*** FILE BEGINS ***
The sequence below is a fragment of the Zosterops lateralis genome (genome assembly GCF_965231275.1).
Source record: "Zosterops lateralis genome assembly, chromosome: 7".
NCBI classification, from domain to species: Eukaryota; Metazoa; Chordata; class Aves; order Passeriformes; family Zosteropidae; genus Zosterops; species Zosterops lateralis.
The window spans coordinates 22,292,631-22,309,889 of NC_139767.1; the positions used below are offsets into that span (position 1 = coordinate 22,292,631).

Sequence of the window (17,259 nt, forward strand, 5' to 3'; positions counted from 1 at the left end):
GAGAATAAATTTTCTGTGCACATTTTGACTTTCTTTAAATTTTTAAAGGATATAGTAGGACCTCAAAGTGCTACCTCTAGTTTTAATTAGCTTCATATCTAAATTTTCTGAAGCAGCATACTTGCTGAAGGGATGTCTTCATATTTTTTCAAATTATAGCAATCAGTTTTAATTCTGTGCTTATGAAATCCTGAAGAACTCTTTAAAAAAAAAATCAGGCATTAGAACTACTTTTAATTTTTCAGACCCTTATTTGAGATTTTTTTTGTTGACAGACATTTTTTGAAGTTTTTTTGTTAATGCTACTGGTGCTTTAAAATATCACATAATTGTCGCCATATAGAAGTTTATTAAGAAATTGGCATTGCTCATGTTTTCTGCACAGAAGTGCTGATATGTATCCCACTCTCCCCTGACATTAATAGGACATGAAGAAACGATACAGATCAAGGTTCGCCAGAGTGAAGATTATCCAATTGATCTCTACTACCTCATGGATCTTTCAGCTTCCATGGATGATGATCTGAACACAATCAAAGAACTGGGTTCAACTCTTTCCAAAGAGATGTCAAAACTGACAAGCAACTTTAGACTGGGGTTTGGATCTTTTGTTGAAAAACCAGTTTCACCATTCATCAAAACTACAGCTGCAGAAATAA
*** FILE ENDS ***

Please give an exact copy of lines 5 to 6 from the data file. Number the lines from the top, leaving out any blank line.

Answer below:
Sequence of the window (17,259 nt, forward strand, 5' to 3'; positions counted from 1 at the left end):
GAGAATAAATTTTCTGTGCACATTTTGACTTTCTTTAAATTTTTAAAGGATATAGTAGGACCTCAAAGTGCTACCTCTAGTTTTAATTAGCTTCATATCTAAATTTTCTGAAGCAGCATACTTGCTGAAGGGATGTCTTCATATTTTTTCAAATTATAGCAATCAGTTTTAATTCTGTGCTTATGAAATCCTGAAGAACTCTTTAAAAAAAAAATCAGGCATTAGAACTACTTTTAATTTTTCAGACCCTTATTTGAGATTTTTTTTGTTGACAGACATTTTTTGAAGTTTTTTTGTTAATGCTACTGGTGCTTTAAAATATCACATAATTGTCGCCATATAGAAGTTTATTAAGAAATTGGCATTGCTCATGTTTTCTGCACAGAAGTGCTGATATGTATCCCACTCTCCCCTGACATTAATAGGACATGAAGAAACGATACAGATCAAGGTTCGCCAGAGTGAAGATTATCCAATTGATCTCTACTACCTCATGGATCTTTCAGCTTCCATGGATGATGATCTGAACACAATCAAAGAACTGGGTTCAACTCTTTCCAAAGAGATGTCAAAACTGACAAGCAACTTTAGACTGGGGTTTGGATCTTTTGTTGAAAAACCAGTTTCACCATTCATCAAAACTACAGCTGCAGAAATAA